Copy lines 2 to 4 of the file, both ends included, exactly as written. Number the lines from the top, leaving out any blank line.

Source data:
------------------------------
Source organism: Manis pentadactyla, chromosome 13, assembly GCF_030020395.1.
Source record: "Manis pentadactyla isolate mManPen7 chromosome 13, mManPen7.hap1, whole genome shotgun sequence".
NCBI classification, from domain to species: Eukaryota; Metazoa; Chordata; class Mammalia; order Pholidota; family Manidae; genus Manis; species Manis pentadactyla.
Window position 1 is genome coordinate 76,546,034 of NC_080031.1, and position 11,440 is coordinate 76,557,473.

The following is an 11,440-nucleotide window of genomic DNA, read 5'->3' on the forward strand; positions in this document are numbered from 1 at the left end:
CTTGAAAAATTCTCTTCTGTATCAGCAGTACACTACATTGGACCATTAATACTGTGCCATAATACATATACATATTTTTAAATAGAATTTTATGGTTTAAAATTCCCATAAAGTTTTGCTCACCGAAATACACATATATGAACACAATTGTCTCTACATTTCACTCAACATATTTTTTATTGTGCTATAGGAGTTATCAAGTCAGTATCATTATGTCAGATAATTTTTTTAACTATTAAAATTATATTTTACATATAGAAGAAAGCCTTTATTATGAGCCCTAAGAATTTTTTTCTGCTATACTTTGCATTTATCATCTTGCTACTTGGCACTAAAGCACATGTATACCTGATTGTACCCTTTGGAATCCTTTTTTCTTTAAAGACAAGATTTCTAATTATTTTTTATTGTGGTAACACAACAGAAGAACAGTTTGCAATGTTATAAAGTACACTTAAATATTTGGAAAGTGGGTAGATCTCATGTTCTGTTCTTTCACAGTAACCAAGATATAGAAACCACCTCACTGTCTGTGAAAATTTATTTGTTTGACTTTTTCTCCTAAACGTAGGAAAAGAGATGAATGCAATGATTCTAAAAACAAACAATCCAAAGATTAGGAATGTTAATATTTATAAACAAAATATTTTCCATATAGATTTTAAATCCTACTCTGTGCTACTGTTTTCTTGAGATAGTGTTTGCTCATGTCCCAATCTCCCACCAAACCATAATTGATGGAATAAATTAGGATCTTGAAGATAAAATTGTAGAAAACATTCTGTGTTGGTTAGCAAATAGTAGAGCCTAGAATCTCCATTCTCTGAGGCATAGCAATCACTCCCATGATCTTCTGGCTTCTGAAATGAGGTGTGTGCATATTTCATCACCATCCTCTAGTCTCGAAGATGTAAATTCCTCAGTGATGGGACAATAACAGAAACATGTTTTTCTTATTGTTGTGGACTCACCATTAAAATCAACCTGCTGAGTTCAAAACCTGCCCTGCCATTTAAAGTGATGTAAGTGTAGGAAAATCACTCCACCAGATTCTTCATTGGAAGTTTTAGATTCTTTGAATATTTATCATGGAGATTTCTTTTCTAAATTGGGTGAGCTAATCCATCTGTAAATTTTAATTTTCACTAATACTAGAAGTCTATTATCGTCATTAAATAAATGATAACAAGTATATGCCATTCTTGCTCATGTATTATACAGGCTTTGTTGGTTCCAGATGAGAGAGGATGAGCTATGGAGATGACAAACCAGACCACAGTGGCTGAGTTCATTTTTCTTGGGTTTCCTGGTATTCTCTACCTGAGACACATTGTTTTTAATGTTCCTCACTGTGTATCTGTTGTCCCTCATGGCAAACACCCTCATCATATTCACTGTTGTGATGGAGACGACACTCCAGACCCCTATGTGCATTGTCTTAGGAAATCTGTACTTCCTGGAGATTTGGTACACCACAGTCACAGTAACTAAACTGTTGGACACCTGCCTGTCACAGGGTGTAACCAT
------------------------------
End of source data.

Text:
Source record: "Manis pentadactyla isolate mManPen7 chromosome 13, mManPen7.hap1, whole genome shotgun sequence".
NCBI classification, from domain to species: Eukaryota; Metazoa; Chordata; class Mammalia; order Pholidota; family Manidae; genus Manis; species Manis pentadactyla.
Window position 1 is genome coordinate 76,546,034 of NC_080031.1, and position 11,440 is coordinate 76,557,473.